When accounting outsourcing specialist Julia Ellek Donavant flies into Los Angeles weekly for meetings from her base in Arizona, the last thing she wants to do is to go straight from the airport to the boardroom. “I’ll get in at 6:30 a.m. and it’s nice to go to the hotel and drop my bags before heading off to work,” she said.
Her chosen hotel, the Four Points by Sheraton Los Angeles International Airport will accommodate her at any hour of the day with its 24-hour check-in policy, allowing all guests to choose the time of their check in in advance for a 24-hour stay. In by 10 a.m.? Out by 10 a.m. the next day, for the same standard room rate.
The 570-room hotel has offered the service since 2002, proving itself an early adopter. Now 24-hour-stay policies, either as a frequent-stay perk or a loyalty-courting freebie, are catching on at a small but steady stream of hotels. The new Capella Washington D.C. in Georgetown offers flexible check-ins, as it does at its five other Capella locations, including Singapore and Dusseldorf. Opened in September, Only YOU Hotel & Lounge in Madrid targets international business travelers arriving in the early hours with its 24-hour check in. The year-old Andersen Hotel in Copenhagen offers 24 hour check in because, as Karen Nedergaard, general manager put it, “I wanted to offer the best service from a customer point of view.”
Sometimes the 24-hour option aims to fill business hotels with leisure guests on the weekends, as in the case of The Ritz-Carlton, Charlotte which offers 24-hour stays on Saturday nights only, including a $100 food and beverage credit with rooms. Other times it’s a bonus for the most loyal customers. Starwood Hotels & Resorts offers members of its Starwood Preferred Guest program who stay 75 nights or more per year the 24-hour check-in option.
But you don’t have to qualify for the service at the Four Points LAX. “People that use it love it and it becomes a hug and hold strategy,” said Phil Baxter, general manager. “Once you get somebody, you don’t want to let them go.”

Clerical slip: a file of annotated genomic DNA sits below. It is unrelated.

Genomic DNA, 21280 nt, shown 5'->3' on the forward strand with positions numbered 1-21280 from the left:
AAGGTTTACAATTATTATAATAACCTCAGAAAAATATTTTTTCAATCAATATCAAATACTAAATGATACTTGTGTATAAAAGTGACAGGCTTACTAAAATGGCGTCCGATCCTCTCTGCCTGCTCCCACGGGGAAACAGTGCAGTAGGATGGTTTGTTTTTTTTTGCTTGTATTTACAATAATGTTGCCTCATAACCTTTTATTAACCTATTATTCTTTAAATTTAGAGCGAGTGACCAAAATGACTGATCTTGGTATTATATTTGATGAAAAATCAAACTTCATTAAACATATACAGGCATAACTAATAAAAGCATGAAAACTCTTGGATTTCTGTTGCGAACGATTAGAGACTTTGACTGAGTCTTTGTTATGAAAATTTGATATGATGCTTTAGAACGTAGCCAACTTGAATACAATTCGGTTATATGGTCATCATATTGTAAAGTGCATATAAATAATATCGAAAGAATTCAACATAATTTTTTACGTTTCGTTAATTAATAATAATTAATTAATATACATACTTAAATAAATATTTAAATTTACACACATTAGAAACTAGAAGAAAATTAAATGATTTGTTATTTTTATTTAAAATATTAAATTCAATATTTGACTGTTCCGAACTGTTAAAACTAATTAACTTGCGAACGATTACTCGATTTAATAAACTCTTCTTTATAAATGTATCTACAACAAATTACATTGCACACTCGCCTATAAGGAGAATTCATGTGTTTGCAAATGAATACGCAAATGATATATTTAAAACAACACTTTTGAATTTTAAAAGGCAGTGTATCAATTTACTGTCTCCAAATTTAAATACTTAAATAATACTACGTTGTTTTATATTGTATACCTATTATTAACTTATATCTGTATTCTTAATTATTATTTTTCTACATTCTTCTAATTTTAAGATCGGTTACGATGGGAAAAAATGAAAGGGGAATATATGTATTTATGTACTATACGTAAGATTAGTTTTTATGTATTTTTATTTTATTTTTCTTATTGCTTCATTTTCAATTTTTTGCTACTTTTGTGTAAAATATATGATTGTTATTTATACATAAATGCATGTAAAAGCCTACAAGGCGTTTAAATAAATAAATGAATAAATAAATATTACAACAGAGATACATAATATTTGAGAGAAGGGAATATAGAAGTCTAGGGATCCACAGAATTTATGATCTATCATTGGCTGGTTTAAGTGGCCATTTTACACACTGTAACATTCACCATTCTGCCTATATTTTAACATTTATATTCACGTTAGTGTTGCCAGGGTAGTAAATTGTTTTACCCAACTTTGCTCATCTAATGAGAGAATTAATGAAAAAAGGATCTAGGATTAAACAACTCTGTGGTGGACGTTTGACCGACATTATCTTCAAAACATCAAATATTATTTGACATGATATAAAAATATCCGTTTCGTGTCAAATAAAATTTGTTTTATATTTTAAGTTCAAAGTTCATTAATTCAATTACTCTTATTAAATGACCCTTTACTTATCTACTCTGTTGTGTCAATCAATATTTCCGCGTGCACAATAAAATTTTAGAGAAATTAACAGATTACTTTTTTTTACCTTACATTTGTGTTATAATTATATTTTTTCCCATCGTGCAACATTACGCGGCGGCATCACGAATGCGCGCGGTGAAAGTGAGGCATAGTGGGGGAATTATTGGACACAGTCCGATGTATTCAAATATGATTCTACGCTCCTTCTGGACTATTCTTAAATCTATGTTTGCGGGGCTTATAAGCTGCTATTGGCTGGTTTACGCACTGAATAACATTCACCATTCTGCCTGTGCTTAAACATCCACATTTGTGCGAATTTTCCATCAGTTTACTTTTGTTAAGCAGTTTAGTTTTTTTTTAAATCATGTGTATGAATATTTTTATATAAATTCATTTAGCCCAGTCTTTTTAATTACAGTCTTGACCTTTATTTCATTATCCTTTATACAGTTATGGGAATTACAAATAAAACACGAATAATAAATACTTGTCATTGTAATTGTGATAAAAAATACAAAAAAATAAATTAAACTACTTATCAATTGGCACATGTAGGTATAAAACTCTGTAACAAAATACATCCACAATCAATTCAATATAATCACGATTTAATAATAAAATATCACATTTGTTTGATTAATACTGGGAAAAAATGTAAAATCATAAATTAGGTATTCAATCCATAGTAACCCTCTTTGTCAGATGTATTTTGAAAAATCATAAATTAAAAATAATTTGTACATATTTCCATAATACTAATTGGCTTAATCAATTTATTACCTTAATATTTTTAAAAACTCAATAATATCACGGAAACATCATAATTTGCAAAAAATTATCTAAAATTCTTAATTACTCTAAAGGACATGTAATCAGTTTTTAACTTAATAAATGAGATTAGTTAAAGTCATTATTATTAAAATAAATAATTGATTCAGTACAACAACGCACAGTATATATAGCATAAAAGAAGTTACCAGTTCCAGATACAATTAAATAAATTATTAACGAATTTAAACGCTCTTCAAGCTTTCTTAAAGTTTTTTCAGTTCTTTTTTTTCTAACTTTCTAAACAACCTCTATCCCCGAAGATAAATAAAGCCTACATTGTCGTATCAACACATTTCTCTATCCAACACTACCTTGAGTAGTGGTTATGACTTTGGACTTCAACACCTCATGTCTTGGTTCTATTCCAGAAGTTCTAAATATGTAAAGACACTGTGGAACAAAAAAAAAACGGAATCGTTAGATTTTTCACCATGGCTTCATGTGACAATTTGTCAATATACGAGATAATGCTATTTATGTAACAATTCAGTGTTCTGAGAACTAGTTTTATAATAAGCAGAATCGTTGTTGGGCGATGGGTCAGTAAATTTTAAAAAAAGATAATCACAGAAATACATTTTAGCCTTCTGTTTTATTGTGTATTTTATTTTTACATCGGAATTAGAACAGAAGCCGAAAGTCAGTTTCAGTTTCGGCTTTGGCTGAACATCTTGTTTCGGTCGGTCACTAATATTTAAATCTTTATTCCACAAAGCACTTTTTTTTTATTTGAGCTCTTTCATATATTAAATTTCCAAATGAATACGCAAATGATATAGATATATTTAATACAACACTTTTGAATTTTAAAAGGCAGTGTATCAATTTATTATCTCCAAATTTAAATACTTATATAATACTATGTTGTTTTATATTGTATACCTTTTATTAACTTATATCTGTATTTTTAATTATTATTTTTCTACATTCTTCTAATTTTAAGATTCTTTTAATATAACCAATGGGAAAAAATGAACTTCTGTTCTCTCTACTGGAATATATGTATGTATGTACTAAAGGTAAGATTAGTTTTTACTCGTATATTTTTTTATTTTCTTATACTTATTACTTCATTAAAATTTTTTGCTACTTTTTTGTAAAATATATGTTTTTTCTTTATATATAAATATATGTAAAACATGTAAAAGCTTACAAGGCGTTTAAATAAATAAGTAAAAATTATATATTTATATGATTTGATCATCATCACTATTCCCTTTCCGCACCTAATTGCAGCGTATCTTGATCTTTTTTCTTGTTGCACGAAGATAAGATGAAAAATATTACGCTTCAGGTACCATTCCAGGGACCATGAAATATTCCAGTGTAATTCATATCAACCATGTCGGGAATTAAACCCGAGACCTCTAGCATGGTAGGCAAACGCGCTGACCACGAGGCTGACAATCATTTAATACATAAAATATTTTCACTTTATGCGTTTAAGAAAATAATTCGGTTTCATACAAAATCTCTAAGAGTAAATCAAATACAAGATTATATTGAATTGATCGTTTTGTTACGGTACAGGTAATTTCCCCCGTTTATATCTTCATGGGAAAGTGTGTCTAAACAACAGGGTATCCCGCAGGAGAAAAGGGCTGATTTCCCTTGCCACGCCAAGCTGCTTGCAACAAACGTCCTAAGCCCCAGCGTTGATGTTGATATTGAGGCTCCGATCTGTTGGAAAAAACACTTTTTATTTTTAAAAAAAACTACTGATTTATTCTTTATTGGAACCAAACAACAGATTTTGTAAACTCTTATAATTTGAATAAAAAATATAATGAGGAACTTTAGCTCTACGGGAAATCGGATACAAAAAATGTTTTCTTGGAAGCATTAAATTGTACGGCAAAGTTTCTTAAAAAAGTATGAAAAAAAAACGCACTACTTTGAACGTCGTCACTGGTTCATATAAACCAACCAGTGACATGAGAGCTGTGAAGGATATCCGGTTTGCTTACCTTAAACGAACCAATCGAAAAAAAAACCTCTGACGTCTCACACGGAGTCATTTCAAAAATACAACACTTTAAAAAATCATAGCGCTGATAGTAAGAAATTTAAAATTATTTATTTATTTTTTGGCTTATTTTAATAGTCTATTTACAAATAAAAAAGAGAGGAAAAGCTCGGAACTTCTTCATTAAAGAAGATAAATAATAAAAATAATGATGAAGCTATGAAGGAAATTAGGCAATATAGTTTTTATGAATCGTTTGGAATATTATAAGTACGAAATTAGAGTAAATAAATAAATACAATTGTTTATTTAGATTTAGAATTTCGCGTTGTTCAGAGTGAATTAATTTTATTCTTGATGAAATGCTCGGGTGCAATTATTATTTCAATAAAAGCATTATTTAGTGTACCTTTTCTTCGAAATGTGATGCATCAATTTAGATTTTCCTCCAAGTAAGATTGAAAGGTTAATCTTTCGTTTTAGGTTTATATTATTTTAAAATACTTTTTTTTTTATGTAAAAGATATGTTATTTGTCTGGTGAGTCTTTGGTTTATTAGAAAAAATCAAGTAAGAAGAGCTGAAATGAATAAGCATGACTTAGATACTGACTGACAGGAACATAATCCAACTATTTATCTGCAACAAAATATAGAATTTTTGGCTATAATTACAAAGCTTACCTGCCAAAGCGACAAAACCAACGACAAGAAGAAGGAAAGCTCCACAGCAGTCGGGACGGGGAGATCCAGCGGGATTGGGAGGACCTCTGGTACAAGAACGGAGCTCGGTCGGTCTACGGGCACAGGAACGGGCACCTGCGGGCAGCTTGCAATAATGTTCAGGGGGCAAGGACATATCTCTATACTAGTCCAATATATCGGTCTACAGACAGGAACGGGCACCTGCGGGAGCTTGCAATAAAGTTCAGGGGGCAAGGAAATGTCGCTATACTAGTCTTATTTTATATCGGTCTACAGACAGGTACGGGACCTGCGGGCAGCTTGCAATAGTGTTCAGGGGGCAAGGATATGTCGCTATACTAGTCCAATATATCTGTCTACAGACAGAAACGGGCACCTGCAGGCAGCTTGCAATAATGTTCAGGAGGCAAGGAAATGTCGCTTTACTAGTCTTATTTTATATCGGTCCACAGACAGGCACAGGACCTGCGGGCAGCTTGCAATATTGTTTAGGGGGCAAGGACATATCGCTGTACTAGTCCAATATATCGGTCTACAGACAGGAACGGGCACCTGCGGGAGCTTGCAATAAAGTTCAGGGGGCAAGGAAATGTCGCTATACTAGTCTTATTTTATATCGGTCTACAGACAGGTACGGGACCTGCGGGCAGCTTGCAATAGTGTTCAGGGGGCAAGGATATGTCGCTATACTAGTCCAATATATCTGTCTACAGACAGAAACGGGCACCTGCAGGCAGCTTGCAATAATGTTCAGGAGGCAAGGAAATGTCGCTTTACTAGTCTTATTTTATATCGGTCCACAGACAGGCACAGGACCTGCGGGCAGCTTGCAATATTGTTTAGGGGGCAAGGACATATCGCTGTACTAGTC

Twenty-four-hour stays originated in the 1970s at Asian airport hotels seeking to accommodate fliers arriving and departing at all hours, according to Chekitan Dev, associate professor at Cornell School of Hotel Administration and author Hospitality Branding (Cornell University Press, 2012). The Peninsula Beverly Hills was the first to adopt the practice in this country just over 10 years ago, he said, noting the luxury hotel had to learn to capture check-in times, add an overnight housekeeping shift and adjust some cleaning protocols to make the program function.
His research has shown travelers’ appreciation for flexibility can color their entire experience. “If you give guests control, within limits, of things like when they can check in, complaints go down, satisfaction goes up, intent to repeat [visits] goes up and intent to refer [other guests] goes up,” he said.
Yet as crowd-pleasing as 24-hour check ins are, they remain relatively scarce, likely due to the need to add that overnight housekeeping shift to clean rooms for a relatively small number of travelers. At Four Points LAX, only about five percent of guests take advantage of the flexible check-in policy. “It’s a bit of a challenge for hotels to offer as occupancy rates get higher because it does require some extra expense,” said Robert Mandelbaum, director of research information services at consulting firm PKF Hospitality Research.
But for frequent business travelers, taking advantage of an early check in can be a way to minimize expenses. “As airfares become higher, people are taking flights at hours when they’re cheaper,” he added. “To control travel budgets you might want to get in as early as possible to avoid staying the night before.”
None of these hotels charge extra for the service, and that’s – generously – by design. “We try to add value that doesn’t show up in the rate,” said Mr. Baxter of Four Points LAX.
Chicago-based Elaine Glusac covers travel and transit for The New York Times and National Geographic Traveler.